To conclude, Ngene is like that proverbial Nza (sparrow) who, after eating bellyful, challenged his personal god to a wrestling match or like that proverbial tortoise that continued on a senseless journey till he met his disgrace. Indeed, like Ezeulu, the Chief Priest of Ulu, deity of Umuaro, in Chinua Achebe’s “Arrow of God”, Ngene overstepped his bounds in his dealings with his people, and learned the hard way that “No man, no matter how great, can win judgement against his clan.” It is a case of whom the gods want to kill, they first make mad.

• Ogbu wrote from Enugu

Advertisements
Continue Reading

Opinion

Urgent Action Needed to Address Food Inflation

Published

on

Urgent Action Needed to Address Food Inflation
Spread the love

By Elvis Eromosele

“An old woman is always uneasy when dry bones are mentioned in a proverb.” This is a popular saying from Chinua Achebe’s “Things Fall Apart”. Many times, these days, I feel like that old woman in the saying, especially when I see skits where food is wasted and there are too many of them now. I don’t find them funny. I can’t laugh. They offend my sensibility. Food don cost.

This rising food cost is called food inflation. Food inflation refers to the rate at which food prices increase over a specific period, typically measured by the Consumer Price Index (CPI) for food. This metric indicates how much the cost of a standard basket of food items has risen, impacting consumers’ purchasing power and overall cost of living.

According to the Nigerian Bureau of Statistics, ”In April 2024, the food inflation rate reached 40.53 per cent on a year-on-year basis, marking a substantial increase of 15.92 percentage points from the 24.61 per cent recorded in April 2023.”

People across the length and breadth of the country have adopted (and are adopting) various strategies to cope with soaring food prices. It’s a picture that should worry anyone with a conscience.

A simple scan of households reveals that many families are shifting from more expensive food items to cheaper, less nutritious alternatives. This often means reducing protein intake and relying more on carbohydrates. This is inadvertently compounding the nation’s protein deficiency woes.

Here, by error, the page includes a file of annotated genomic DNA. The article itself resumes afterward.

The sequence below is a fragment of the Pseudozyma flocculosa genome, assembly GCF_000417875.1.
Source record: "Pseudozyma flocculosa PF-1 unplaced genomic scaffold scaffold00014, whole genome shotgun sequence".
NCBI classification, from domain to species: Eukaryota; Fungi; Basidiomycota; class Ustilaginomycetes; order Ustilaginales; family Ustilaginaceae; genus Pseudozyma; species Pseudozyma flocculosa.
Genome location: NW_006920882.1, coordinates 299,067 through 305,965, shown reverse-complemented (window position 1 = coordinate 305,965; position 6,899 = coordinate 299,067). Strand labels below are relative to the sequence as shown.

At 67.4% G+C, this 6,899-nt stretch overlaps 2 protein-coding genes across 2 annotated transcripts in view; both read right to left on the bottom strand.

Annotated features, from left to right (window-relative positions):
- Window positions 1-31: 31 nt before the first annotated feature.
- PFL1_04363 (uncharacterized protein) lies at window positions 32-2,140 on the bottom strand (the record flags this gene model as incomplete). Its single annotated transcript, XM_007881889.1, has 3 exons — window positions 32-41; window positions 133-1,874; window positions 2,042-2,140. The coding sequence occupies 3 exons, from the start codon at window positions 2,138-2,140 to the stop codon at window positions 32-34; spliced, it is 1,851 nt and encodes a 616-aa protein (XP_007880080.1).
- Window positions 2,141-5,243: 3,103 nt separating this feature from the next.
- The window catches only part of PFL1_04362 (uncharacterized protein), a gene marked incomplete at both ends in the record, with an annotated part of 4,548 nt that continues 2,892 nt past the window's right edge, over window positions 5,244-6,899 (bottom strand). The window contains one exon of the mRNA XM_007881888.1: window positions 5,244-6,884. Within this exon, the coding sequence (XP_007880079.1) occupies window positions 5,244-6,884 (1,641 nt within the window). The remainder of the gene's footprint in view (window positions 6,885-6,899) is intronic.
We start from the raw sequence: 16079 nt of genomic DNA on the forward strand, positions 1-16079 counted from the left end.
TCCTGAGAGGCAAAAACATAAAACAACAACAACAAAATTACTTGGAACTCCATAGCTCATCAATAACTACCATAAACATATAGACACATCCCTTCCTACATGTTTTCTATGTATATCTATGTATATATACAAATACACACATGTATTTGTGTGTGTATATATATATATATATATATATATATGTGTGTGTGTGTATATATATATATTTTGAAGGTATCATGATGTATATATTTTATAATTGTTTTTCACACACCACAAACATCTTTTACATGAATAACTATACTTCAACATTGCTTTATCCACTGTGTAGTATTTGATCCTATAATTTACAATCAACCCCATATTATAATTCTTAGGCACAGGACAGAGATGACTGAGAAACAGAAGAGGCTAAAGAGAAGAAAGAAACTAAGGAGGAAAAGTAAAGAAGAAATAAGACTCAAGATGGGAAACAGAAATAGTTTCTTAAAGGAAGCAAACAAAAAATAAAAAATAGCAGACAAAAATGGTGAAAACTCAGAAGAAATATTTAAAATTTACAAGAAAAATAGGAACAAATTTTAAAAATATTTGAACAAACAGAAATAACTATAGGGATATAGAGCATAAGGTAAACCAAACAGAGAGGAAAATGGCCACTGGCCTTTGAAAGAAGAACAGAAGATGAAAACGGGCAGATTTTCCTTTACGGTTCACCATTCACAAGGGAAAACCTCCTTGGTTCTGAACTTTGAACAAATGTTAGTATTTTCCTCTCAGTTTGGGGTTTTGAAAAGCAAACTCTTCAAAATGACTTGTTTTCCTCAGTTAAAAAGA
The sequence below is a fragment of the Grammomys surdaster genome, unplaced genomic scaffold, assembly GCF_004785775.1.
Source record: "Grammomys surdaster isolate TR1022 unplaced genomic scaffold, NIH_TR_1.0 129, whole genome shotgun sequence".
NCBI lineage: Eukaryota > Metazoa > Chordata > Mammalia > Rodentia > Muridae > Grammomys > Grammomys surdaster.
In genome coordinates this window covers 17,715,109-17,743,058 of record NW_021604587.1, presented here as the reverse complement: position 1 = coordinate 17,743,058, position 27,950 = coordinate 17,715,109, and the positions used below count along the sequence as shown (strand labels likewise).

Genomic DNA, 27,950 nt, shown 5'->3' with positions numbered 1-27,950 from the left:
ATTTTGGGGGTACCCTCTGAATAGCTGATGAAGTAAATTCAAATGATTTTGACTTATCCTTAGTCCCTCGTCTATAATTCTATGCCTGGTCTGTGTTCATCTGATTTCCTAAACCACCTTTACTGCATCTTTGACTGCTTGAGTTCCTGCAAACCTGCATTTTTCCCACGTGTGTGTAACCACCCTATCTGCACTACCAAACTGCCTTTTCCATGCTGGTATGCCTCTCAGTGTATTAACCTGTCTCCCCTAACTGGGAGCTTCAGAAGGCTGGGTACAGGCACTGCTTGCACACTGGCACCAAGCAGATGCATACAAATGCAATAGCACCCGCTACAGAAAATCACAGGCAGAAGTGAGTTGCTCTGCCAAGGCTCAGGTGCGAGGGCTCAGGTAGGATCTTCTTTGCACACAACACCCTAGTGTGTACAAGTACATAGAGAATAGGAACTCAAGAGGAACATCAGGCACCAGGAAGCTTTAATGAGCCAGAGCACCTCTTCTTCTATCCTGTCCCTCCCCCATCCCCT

Reports indicate that some households are reducing the number of meals they consume daily. Instead of three meals, many now eat just once or twice a day. Take a closer look at your driver, security guards and other domestic staff today, do their necks appear thinner?

SEE ALSO:  Bright Ngene: How Enugu LP Candidate Orchestrated Own Downfall

Fortunately, community support appears to be on the rise. This refers to informal community networks that play a crucial role in augmenting family meals. It can be neighbours or extended families sharing food and resources to provide a buffer against acute shortages.

Advertisement

There is an increased reliance on street food. Street food vendors, offering relatively affordable meals, have become an essential part of daily sustenance for many urban poor. They are a good reason many people are surviving. They provide a life-giving service.

Many people have equally resorted to the time-honoured pattern of borrowing money or buying food on credit from local vendors. While this ensures people can live to fight another day, it equally perpetuates the cycle of debt.

It is time to mitigate the adverse effects of food inflation. The government, the major driver of inflation through its policies, must now take several urgent measures to help curb it and provide immediate and long-term relief to Nigerians.

Let me start with my favourite theme, the government must provide food subsidies. I believe that implementing subsidies for essential food items and controlling prices can help make basic foods more affordable. Subsidies on fertilizers and seeds can also reduce production costs for farmers.

Two, it needs to urgently strengthen food security programmes. This includes expanding food aid programmes and school feeding schemes that can ensure that vulnerable populations, particularly children, receive adequate nutrition.

Three, agricultural support initiatives must be pursued relentlessly including security. There are several states where farmers can’t go to farm because of fear of bandits and kidnappers. The government must stop treating the security situation with kid gloves.

SEE ALSO:  Bright Ngene: How Enugu LP Candidate Orchestrated Own Downfall

In line with the first point, emergency relief funds should also be on the card. Establishing emergency relief funds to support households in dire need can provide immediate financial assistance to purchase food. The Lagos State Government, earlier in the year, spoke of a mass resident feeding programme through local bukas. Who knows how that initiative is progressing?